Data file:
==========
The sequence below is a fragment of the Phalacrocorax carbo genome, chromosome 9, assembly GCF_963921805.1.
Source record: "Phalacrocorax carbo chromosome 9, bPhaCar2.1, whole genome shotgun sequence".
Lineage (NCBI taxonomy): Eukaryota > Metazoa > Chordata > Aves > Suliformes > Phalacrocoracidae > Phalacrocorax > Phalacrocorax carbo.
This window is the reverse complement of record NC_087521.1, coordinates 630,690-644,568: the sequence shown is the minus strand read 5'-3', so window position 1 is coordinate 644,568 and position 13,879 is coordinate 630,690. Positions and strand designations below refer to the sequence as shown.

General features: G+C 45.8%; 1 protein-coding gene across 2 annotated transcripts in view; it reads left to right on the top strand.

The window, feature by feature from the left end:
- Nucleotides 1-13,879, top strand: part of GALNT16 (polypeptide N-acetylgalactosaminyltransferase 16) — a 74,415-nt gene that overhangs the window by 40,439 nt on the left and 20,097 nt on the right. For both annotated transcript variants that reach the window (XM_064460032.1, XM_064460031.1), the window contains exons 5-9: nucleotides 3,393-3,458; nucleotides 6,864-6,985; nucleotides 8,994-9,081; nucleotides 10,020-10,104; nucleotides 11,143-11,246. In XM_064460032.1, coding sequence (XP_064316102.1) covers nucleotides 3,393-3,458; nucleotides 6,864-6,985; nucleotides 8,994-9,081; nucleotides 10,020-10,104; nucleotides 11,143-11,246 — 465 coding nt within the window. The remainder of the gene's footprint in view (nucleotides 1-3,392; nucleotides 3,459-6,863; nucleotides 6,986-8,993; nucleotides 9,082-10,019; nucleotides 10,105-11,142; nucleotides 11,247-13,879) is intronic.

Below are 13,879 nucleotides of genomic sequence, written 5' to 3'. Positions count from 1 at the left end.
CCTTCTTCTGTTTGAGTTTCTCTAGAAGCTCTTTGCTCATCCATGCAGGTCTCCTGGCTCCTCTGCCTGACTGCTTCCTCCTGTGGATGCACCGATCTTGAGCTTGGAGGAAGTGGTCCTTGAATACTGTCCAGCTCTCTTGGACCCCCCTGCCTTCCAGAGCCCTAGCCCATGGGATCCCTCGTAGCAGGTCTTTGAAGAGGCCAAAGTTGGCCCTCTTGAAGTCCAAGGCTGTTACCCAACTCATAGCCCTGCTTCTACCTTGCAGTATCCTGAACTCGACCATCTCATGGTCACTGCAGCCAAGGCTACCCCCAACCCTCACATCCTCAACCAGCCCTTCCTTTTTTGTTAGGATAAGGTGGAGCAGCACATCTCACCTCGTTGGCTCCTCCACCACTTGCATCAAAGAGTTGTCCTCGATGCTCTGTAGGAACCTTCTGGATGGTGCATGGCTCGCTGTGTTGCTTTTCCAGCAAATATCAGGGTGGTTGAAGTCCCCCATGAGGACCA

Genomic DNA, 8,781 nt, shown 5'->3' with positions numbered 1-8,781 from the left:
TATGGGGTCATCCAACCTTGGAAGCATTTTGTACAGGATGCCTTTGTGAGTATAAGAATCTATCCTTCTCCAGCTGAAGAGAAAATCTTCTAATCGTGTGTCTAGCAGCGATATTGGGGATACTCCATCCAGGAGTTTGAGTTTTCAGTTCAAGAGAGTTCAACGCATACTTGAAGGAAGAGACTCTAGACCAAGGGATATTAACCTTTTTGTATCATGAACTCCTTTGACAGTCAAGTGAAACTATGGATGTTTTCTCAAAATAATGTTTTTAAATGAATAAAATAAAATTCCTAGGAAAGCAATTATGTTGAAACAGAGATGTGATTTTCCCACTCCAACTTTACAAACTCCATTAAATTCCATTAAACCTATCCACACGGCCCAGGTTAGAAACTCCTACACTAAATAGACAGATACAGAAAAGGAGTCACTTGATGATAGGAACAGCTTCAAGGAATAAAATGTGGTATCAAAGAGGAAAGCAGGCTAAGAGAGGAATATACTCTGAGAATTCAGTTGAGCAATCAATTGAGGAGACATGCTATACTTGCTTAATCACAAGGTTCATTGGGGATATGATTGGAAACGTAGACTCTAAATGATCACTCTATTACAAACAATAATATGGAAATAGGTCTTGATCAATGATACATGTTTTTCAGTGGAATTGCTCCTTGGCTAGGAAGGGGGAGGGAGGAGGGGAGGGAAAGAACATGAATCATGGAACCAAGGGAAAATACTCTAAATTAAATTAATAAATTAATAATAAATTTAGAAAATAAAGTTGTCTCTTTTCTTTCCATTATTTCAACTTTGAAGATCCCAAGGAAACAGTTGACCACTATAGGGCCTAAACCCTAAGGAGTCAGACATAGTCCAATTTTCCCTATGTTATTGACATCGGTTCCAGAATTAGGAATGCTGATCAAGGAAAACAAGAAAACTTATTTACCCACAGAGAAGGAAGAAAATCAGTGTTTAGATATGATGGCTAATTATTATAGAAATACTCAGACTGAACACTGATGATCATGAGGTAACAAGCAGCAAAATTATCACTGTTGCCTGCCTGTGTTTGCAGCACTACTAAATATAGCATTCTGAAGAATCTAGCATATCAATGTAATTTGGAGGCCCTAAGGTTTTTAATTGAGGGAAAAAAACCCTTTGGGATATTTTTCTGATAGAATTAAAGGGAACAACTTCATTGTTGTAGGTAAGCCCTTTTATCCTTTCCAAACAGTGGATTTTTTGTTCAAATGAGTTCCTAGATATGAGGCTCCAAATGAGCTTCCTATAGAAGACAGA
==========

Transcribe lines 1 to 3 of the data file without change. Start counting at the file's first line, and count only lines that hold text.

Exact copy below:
The sequence below is a fragment of the Phalacrocorax carbo genome, chromosome 9, assembly GCF_963921805.1.
Source record: "Phalacrocorax carbo chromosome 9, bPhaCar2.1, whole genome shotgun sequence".
Lineage (NCBI taxonomy): Eukaryota > Metazoa > Chordata > Aves > Suliformes > Phalacrocoracidae > Phalacrocorax > Phalacrocorax carbo.